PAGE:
Conclaves in the Age of Absolutism

  • Frederic J. Baumgartner


After 1600 most cardinals led respectable lives, and few had children. With men of good moral quality from whom to choose, the conclaves from then on elected popes who never disgraced their office with their personal failings. On the other hand, popes and cardinals were more eager than ever to enhance the status and wealth of their families by giving them much of the papal patrimony. Urban VIII set the example in this. An observer wrote, “Upon his elevation his kindred flew to Rome like so many bees to suck the honey of the Church.” i His generosity and their rapaciousness made him the worst example of papal nepotism. His twenty-six-year-old nephew, Francesco, became a cardinal in October 1623 and later secretary of state. He became so important an adviser to his uncle that Urban called him Padrone, “Master.” The cardinal-nephew became known as the cardinalepadrone. Urban’s brother and another nephew, both Antonios, later received red hats. A third nephew received the highest positions in the Papal States open to a layman, and amassed so great a fortune that he rivaled the duke of Tuscany as the wealthiest man in Italy.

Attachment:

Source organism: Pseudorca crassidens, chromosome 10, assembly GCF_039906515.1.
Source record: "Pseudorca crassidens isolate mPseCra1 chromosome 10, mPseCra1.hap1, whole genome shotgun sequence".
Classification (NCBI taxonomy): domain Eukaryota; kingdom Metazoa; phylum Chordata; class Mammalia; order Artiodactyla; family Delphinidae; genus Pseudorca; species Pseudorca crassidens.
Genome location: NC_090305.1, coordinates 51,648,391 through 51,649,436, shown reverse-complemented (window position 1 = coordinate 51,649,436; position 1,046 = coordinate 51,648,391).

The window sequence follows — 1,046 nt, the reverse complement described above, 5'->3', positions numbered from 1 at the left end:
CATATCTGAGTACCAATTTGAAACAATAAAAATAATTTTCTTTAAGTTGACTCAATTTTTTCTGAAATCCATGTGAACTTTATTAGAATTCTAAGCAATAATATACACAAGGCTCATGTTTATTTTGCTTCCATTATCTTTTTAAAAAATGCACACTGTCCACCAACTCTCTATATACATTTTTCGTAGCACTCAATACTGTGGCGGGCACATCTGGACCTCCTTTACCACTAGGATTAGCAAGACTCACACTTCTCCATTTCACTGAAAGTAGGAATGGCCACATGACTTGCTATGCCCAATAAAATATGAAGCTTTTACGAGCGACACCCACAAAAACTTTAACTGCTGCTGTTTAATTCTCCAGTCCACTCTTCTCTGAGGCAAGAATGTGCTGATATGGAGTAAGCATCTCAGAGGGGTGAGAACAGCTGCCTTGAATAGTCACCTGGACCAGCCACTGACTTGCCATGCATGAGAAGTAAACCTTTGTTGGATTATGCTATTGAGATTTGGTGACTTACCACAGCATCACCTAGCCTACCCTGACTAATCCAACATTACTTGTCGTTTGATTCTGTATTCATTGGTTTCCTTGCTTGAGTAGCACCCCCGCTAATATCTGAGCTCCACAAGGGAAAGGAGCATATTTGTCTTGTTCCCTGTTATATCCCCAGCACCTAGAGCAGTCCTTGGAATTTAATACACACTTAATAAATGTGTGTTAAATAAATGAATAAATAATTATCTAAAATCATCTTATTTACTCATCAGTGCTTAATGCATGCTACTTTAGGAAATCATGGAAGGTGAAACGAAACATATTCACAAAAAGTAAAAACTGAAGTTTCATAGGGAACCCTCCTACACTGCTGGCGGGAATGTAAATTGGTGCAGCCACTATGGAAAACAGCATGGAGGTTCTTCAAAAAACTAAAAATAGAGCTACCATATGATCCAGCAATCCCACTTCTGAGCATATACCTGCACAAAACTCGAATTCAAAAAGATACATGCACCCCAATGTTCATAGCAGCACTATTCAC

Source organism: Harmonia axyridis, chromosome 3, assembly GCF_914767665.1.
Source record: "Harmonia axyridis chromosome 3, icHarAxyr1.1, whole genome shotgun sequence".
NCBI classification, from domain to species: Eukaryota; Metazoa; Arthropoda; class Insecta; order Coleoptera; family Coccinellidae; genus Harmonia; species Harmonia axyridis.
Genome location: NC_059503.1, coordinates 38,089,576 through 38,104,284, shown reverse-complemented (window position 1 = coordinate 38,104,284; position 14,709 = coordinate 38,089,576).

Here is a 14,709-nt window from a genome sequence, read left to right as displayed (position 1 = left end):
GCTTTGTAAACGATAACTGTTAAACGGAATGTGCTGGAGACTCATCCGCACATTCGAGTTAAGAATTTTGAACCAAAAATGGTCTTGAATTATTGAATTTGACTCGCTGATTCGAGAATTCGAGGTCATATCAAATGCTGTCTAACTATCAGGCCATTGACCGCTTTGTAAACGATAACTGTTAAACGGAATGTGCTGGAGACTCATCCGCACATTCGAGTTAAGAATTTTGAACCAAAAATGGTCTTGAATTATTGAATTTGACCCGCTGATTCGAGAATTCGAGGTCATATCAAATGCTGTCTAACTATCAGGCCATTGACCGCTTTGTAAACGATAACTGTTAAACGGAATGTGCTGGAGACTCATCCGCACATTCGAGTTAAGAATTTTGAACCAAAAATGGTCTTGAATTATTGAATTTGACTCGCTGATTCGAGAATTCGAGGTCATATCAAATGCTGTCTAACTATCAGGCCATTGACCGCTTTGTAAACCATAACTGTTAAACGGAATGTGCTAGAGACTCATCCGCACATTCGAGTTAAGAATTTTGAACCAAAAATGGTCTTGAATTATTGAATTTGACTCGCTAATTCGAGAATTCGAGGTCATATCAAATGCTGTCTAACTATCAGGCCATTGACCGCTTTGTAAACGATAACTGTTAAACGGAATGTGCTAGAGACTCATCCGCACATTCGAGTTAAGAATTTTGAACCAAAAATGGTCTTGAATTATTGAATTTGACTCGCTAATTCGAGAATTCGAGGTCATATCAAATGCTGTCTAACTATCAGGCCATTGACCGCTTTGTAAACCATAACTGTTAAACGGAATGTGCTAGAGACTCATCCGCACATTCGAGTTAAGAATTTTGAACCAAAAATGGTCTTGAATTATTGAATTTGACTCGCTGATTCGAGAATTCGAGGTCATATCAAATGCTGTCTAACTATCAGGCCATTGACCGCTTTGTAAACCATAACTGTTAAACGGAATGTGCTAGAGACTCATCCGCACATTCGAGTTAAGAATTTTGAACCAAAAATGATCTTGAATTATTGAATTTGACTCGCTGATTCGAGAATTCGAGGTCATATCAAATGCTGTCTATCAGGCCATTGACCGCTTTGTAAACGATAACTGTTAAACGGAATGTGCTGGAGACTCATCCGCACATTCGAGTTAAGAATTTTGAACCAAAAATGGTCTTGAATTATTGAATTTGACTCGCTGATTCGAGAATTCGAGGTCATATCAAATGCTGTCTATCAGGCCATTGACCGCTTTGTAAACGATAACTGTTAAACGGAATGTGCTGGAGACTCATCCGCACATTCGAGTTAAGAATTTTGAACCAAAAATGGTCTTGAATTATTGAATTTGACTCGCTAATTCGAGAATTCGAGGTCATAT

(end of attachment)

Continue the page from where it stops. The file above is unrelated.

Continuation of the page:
Papal State Roman Family French Faction Noble Family Good Moral Quality 
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    J. Bargrave, Pope Alexander the Seventh and the College of Cardinals, ed. by J. Robinson (reprint, London, 1968), article R Barberini. Bargrave was an exiled English divine who lived in Italy for two decades. His work describes the 68 cardinals of 1670. Bargrave’s work was part of a vast literature on the papacy and the conclave appearing during this era in England and throughout Europe. The fascination of Protestants and Catholics alike with the conclave reflected not only the importance of the papacy in European affairs, but also the fact that it was the only election for which the outcome was uncertain, that of the Holy Roman emperor from the Habsburg family being a foregone conclusion by this time.Google Scholar
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    G. Ernst, ‘Astrology, religion and politics in Counter-Reformation Rome,’ in S. Pumfrey, et al., eds., Science, Culture and Popular Belief in Renaissance Europe (Manchester, 1991 ), p. 266.Google Scholar
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    Quoted in B. de Bildt, “The Conclave of Clement X (1670),” Proceedings of the British Academy (1903), p. 5.Google Scholar

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© Frederic J. Baumgartner 2003

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  • Frederic J. Baumgartner

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